Aeronautics

NASA’s Work in Progress with its First Electric Airplane

Summary

NASA, recognized for its many Florida-launched exploits into space, unveiled an early version of its first all-electric experimental aircraft, the X-57 “Maxwell,” at its lesser-known aeronautics lab in the California desert. At present, the X-57 will remain safely grounded while […]

NASA's Work in Progress with its First Electric Airplane
NASA’s Work in Progress with its First Electric Airplane

NASA, recognized for its many Florida-launched exploits into space, unveiled an early version of its first all-electric experimental aircraft, the X-57 “Maxwell,” at its lesser-known aeronautics lab in the California desert.

At present, the X-57 will remain safely grounded while NASA engineers test its electrical systems and motors, according to a NASA press release. But these preliminary tests will lay a strong foundation in the development of all-electric aircraft — and, if all goes well, will allow the plane to finally take to the skies with a test flight down the road.

Motivated from an Italian-made Tecnam P2006T twin-engine propeller plane, the X-57 has been under development since 2015 and remains at least a year away from its first test flight in the skies over Edward Air Force Base.

But after attaching the two largest of 14 electric motors that will ultimately propel the plane – powered by specially designed lithium-ion batteries – NASA deemed the Maxwell ready for its first public preview.

NASA also showcased a newly built simulator that allows engineers, and pilots, to get the virtual reality of what it will be like to maneuver the finished version of the X-57 in flight, although the plane is under development.

The first pair of electric cruise motors to fly on the X-57 will be powered up and activated which will enable engineers to ensure that the vehicle’s propellers spin as designed.

The Maxwell is the state-of-the-art in a proud line of experimental aircraft the National Aeronautics and Space Administration has developed over many decades for many purposes, including the bullet-shaped Bell X-1 that first broke the sound barrier and the X-15 rocket plane drove by Neil Armstrong before he joined the Apollo moon team.

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The Maxwell will be the agency’s first crewed X-plane to be developed in two decades.

While private companies have been developing all-electric planes and hovercraft for years, NASA’s X-57 venture is aimed at designing and proving technology according to compliance with standards that commercial manufacturers can adapt for government certification.

The standards will be regarding airworthiness and safety, as well as for energy efficiency and noise, Brent Cobleigh, a project manager for NASA’s Armstrong Flight Research Center at Edwards, about 100 miles (160 km) north of Los Angeles.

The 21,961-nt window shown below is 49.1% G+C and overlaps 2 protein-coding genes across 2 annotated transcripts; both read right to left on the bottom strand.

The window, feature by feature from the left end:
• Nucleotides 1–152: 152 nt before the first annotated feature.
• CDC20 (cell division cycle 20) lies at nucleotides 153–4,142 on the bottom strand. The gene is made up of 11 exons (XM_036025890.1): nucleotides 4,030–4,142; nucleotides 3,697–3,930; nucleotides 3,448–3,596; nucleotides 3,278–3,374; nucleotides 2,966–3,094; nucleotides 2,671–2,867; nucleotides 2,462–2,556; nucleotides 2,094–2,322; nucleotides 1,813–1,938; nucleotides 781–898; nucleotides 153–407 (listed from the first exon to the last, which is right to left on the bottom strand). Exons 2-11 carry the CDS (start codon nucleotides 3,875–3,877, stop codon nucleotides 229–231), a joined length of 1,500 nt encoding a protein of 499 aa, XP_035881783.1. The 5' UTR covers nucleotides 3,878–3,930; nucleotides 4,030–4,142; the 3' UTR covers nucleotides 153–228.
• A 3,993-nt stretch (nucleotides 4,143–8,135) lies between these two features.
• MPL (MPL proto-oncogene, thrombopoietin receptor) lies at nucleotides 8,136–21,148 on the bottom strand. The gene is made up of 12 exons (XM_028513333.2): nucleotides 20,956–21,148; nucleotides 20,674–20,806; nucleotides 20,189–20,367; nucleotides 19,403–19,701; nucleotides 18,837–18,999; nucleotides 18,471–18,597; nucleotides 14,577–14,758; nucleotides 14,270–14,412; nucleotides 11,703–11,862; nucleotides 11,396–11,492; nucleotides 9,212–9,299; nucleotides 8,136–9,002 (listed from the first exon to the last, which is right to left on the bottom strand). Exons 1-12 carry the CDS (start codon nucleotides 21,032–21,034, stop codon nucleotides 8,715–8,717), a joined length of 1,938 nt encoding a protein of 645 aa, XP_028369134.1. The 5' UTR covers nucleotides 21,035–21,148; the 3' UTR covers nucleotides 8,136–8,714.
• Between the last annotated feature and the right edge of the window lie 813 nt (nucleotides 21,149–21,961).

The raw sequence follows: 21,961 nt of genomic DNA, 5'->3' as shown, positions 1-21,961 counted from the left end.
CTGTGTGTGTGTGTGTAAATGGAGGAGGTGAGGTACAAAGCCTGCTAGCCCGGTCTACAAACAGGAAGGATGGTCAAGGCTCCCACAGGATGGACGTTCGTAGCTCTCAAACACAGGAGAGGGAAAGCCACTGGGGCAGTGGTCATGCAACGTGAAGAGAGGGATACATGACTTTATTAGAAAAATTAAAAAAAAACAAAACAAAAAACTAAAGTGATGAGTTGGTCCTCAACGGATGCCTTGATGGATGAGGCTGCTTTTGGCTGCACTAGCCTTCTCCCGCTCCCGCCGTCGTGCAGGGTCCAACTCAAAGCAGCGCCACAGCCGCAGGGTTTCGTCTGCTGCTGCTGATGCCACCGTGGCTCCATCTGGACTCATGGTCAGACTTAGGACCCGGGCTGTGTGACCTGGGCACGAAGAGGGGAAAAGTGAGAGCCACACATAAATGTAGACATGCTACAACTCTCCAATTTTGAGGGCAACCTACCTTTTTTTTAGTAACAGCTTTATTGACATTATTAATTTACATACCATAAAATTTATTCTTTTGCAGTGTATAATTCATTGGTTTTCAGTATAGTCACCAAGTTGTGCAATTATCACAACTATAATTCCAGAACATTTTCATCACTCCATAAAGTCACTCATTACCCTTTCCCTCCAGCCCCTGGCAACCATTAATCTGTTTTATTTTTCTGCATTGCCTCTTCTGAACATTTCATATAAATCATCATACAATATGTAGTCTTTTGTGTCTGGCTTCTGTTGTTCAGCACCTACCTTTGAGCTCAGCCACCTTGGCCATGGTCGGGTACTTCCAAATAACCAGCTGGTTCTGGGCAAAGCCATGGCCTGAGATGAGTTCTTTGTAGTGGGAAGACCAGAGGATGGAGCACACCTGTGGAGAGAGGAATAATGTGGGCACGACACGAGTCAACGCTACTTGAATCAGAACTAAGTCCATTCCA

“We’re focussing on things that can help the whole industry, not just one company,” he told Reuters in an interview at the research center. “Our target right now is to fly this airplane in late 2020.”

The final modification, or Mod IV, of the aircraft, will feature narrower, lighter-weight wings fitted with a total of 14 electric engines – six smaller “lift” props along the leading edge of each wing, plus two larger “cruise” props at the tip of each wing.

The lift propellers will be activated for take-off and landings, but retract during the flight’s cruise phase.

As electric motor systems are more compact with fewer moving parts than internal combustion engines, they are also simpler to maintain and weigh much less, requiring less energy to fly, Cobleigh explained. They also are quieter than conventional engines.

Another challenging fact is improving battery technology to store more energy to extend the plane’s range, with faster re-charging.

Due to current battery limitations, Maxwell’s design is envisioned for use in short-haul flights as an air-taxi or commuter plane for a small number of passengers.

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This story has been published from a wire agency feed without modifications to the text. Only the headline has been changed.

Regardless of the complexity of this specific test and whether it ends up being a triumph or “learning experience,” the progress on the X-57 is an encouraging sign for the future of electric aircraft.

If all goes to plan, electrifying air travel could go a long way toward eliminating carbon emissions, which would be great news as we stare down a future shaped by climate change.

“We’ve turned a corner from system design and lab tests to turning it over to the NASA flight systems and operations engineers to operate the vehicle,” Sean Clarke, NASA’s X-57 principal investigator, said in the release.

“What they’re learning in this test, they’ll take with them into the control room for the first flight.”

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